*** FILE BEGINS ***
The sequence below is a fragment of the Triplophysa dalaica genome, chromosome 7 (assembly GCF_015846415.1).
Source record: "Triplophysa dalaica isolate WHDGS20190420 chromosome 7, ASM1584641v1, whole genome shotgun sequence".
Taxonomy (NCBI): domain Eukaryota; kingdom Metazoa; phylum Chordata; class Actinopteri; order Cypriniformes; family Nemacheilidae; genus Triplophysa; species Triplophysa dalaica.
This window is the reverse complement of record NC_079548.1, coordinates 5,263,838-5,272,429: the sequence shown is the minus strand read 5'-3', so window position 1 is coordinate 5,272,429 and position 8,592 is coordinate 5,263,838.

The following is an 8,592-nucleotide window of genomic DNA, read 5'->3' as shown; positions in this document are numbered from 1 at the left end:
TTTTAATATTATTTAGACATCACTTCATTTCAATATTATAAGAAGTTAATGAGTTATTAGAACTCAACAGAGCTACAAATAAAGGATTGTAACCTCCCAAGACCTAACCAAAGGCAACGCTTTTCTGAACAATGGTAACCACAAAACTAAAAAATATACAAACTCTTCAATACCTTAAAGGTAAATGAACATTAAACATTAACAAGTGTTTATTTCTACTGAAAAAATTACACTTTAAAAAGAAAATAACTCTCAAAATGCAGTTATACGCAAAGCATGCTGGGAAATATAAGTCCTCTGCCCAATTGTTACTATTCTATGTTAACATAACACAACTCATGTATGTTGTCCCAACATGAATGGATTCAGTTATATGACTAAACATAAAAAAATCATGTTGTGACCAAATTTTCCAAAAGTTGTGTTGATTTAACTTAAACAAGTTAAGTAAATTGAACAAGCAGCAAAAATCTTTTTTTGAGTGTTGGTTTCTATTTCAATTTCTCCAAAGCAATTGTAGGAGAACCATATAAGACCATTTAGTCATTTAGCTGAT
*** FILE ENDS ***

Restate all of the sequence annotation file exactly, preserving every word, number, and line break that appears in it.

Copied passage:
The sequence below is a fragment of the Triplophysa dalaica genome, chromosome 7 (assembly GCF_015846415.1).
Source record: "Triplophysa dalaica isolate WHDGS20190420 chromosome 7, ASM1584641v1, whole genome shotgun sequence".
Taxonomy (NCBI): domain Eukaryota; kingdom Metazoa; phylum Chordata; class Actinopteri; order Cypriniformes; family Nemacheilidae; genus Triplophysa; species Triplophysa dalaica.
This window is the reverse complement of record NC_079548.1, coordinates 5,263,838-5,272,429: the sequence shown is the minus strand read 5'-3', so window position 1 is coordinate 5,272,429 and position 8,592 is coordinate 5,263,838.

The following is an 8,592-nucleotide window of genomic DNA, read 5'->3' as shown; positions in this document are numbered from 1 at the left end:
TTTTAATATTATTTAGACATCACTTCATTTCAATATTATAAGAAGTTAATGAGTTATTAGAACTCAACAGAGCTACAAATAAAGGATTGTAACCTCCCAAGACCTAACCAAAGGCAACGCTTTTCTGAACAATGGTAACCACAAAACTAAAAAATATACAAACTCTTCAATACCTTAAAGGTAAATGAACATTAAACATTAACAAGTGTTTATTTCTACTGAAAAAATTACACTTTAAAAAGAAAATAACTCTCAAAATGCAGTTATACGCAAAGCATGCTGGGAAATATAAGTCCTCTGCCCAATTGTTACTATTCTATGTTAACATAACACAACTCATGTATGTTGTCCCAACATGAATGGATTCAGTTATATGACTAAACATAAAAAAATCATGTTGTGACCAAATTTTCCAAAAGTTGTGTTGATTTAACTTAAACAAGTTAAGTAAATTGAACAAGCAGCAAAAATCTTTTTTTGAGTGTTGGTTTCTATTTCAATTTCTCCAAAGCAATTGTAGGAGAACCATATAAGACCATTTAGTCATTTAGCTGAT